January 15, 2004

Not Stopping Space Travel

Lileks has a great bleat today. As is often the case, it's on a bunch of subjects from being baited to loneliness but a great deal of it (most of it, in fact) is on the space program and what it all meant, means, and could mean.

Lilek's great complaint is that we stopped. We went to the moon and then didn't bother to go back. Our national space program was a checklist and the moon had been checked off. Been there, done that, next! But there was no next. Without external prompting from the Soviets we lost interest, as we often do with purely national pride achievements.

If we are to achieve the permanent presence on the moon that President Bush envisions we're going to have to have a reason to be there and stay there. We're going to have to make money at it.

Like any other economic activity, you have to provide goods or services to make money. There will be a certain amount of support opportunity for facilities to grow food crack oxygen, and provide the other necessities of life for the government boys who are planning further exploration but that's a chancy business because that's just supporting a new checklist. If the checklist stops, the market dries up.

Then there's moon tourism which is likely to be a decent market for the super rich but even with a $100/kg space elevator, you're going to be in a precarious position. All it takes is for the fashionable elite to declare that moon visits are so 20 minutes ago and you're in deep financial trouble.

Manufacturing seems like a good bet to finance a permanent lunar presence. Satellite construction should be a good market. With 1/7th the gravity, launch costs for satellites will be much lower even though you'll have a longer distance to travel to their ultimate placement.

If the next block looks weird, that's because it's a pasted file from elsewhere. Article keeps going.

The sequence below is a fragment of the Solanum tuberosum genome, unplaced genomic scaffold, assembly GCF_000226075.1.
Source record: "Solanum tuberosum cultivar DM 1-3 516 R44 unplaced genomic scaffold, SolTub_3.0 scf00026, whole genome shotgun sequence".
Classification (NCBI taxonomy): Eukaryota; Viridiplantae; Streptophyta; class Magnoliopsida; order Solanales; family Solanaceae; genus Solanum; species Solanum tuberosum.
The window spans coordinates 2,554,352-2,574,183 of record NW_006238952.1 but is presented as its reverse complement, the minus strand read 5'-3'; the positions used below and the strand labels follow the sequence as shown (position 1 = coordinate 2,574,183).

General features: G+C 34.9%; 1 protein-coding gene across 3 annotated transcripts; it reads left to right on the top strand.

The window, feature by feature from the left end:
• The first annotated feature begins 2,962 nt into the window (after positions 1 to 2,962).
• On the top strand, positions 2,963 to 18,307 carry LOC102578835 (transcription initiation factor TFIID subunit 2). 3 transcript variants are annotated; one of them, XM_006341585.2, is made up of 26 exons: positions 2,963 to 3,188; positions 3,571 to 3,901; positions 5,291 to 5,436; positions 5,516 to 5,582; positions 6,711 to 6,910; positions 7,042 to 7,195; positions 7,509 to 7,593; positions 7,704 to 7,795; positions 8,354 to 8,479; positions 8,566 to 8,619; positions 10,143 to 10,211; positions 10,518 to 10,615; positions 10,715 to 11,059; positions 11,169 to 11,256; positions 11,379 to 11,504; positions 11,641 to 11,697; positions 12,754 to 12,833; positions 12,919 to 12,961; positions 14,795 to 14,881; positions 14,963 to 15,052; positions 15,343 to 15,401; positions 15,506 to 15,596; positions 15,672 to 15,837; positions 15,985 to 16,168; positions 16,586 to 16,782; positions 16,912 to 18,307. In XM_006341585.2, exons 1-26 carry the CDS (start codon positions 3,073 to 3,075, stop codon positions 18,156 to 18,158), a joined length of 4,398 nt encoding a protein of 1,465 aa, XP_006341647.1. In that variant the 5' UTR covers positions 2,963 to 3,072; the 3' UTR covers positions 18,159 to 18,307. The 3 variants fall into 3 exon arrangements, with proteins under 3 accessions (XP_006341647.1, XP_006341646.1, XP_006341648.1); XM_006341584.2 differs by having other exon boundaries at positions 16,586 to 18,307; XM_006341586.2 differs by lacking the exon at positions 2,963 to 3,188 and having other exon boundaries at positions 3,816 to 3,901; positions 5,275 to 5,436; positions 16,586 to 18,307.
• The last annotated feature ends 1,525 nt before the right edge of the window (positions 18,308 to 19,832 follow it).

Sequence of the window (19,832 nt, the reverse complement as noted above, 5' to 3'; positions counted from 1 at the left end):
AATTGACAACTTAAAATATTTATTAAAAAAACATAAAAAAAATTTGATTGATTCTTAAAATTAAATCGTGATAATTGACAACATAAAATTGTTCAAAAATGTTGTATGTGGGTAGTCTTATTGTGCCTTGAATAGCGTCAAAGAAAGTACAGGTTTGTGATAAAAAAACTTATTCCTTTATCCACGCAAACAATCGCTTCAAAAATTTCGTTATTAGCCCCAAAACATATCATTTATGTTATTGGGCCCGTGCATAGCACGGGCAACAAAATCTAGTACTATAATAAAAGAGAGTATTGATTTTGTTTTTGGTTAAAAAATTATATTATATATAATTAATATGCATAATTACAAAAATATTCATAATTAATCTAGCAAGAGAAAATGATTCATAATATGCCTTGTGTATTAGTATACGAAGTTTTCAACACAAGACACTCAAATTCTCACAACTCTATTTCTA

Communication relays actually on the moon are possible. Earth-moon-earth signalling does happen now though it is highly limited due to the vast distances and the limited signal reflectivity of the moon itself. If there were active circuitry on the moon end, costs might go down and usage up. Whether this would gain ground against satellite bouncing is unclear.

Finally there's lunar solar, getting solar energy on the moon and powering not only whatever moon enterprises there are but beaming the power back to earth and including it as an ordinary source of energy.

Either President Bush is very foolish and didn't include all of these ideas in his space initiative because he didn't think how we're going to sustain the effort, or he's very wise and limiting government involvement to government interests, opening up territory, explore, provide an infrastructure skeleton upon which the vastly larger private initiatives will build on.

Posted by TMLutas at January 15, 2004 10:26 AM